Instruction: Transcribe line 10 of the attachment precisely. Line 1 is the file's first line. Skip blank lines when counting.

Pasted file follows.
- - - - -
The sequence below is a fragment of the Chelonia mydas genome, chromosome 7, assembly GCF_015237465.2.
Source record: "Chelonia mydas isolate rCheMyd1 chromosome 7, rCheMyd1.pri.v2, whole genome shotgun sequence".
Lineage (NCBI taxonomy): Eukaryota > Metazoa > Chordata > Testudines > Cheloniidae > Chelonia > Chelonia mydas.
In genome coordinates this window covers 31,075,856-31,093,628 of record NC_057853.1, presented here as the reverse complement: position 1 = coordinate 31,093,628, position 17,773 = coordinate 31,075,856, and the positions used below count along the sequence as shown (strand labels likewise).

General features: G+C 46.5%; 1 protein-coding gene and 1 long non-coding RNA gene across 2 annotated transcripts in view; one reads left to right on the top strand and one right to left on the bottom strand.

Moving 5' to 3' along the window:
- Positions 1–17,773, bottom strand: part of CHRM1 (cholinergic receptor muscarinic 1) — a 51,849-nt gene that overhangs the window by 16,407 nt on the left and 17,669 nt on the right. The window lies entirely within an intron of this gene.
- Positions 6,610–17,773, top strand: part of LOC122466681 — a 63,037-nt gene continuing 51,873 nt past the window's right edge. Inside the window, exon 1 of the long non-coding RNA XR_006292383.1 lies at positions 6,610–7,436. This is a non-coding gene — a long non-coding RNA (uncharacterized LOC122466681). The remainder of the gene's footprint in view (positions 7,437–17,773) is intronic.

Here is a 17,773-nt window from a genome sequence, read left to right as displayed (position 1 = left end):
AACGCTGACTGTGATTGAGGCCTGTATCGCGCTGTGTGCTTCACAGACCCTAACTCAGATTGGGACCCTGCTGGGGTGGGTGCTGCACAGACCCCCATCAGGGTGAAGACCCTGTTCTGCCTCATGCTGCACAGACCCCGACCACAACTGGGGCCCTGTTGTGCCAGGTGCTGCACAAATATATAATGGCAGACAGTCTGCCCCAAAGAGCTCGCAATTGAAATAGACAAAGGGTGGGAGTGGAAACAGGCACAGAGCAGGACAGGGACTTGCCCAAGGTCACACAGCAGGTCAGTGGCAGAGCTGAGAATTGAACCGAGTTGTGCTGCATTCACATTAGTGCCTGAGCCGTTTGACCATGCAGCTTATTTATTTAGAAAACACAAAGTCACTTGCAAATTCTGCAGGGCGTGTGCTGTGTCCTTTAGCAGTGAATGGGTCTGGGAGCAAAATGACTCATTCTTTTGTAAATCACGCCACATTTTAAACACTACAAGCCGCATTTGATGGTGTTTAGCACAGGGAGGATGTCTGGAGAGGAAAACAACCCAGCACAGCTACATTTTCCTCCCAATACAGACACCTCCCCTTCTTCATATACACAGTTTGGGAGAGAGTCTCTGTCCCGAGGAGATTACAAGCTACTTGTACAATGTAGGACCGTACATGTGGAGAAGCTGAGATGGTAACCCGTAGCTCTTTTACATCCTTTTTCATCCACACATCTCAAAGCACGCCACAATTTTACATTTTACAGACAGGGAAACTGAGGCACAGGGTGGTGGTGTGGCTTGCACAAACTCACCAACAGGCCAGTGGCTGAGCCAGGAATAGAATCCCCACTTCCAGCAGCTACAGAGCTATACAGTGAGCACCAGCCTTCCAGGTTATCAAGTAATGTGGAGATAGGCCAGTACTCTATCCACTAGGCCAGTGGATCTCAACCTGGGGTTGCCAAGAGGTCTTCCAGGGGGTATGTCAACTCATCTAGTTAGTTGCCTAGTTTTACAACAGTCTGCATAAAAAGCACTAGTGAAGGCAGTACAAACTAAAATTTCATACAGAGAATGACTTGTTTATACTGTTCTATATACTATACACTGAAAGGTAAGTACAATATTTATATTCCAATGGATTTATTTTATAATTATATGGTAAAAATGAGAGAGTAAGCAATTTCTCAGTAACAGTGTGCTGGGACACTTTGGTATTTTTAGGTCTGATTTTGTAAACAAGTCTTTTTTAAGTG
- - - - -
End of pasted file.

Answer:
AACGCTGACTGTGATTGAGGCCTGTATCGCGCTGTGTGCTTCACAGACCCTAACTCAGATTGGGACCCTGCTGGGGTGGGTGCTGCACAGACCCCCATCAGGGTGAAGACCCTGTTCTGCCTCATGCTGCACAGACCCCGACCACAACTGGGGCCCTGTTGTGCCAGGTGCTGCACAAATATATAATGGCAGACAGTCTGCCCCAAAGAGCTCGCAATTGAAATAGACAAAGGGTGGGAGTGGAAACAGGCACAGAGCAGGACAGGGACTTGCCCAAGGTCACACAGCAGGTCAGTGGCAGAGCTGAGAATTGAACCGAGTTGTGCTGCATTCACATTAGTGCCTGAGCCGTTTGACCATGCAGCTTATTTATTTAGAAAACACAAAGTCACTTGCAAATTCTGCAGGGCGTGTGCTGTGTCCTTTAGCAGTGAATGGGTCTGGGAGCAAAATGACTCATTCTTTTGTAAATCACGCCACATTTTAAACACTACAAGCCGCATTTGATGGTGTTTAGCACAGGGAGGATGTCTGGAGAGGAAAACAACCCAGCACAGCTACATTTTCCTCCCAATACAGACACCTCCCCTTCTTCATATACACAGTTTGGGAGAGAGTCTCTGTCCCGAGGAGATTACAAGCTACTTGTACAATGTAGGACCGTACATGTGGAGAAGCTGAGATGGTAACCCGTAGCTCTTTTACATCCTTTTTCATCCACACATCTCAAAGCACGCCACAATTTTACATTTTACAGACAGGGAAACTGAGGCACAGGGTGGTGGTGTGGCTTGCACAAACTCACCAACAGGCCAGTGGCTGAGCCAGGAATAGAATCCCCACTTCCAGCAGCTACAGAGCTATACAGTGAGCACCAGCCTTCCAGGTTATCAAGTAATGTGGAGATAGGCCAGTACTCTATCCACTAGGCCAGTGGATCTCAACCTGGGGTTGCCAAGAGGTCTTCCAGGGGGTATGTCAACTCATCTAGTTAGTTGCCTAGTTTTACAACAGTCTGCATAAAAAGCACTAGTGAAGGCAGTACAAACTAAAATTTCATACAGAGAATGACTTGTTTATACTGTTCTATATACTATACACTGAAAGGTAAGTACAATATTTATATTCCAATGGATTTATTTTATAATTATATGGTAAAAATGAGAGAGTAAGCAATTTCTCAGTAACAGTGTGCTGGGACACTTTGGTATTTTTAGGTCTGATTTTGTAAACAAGTCTTTTTTAAGTG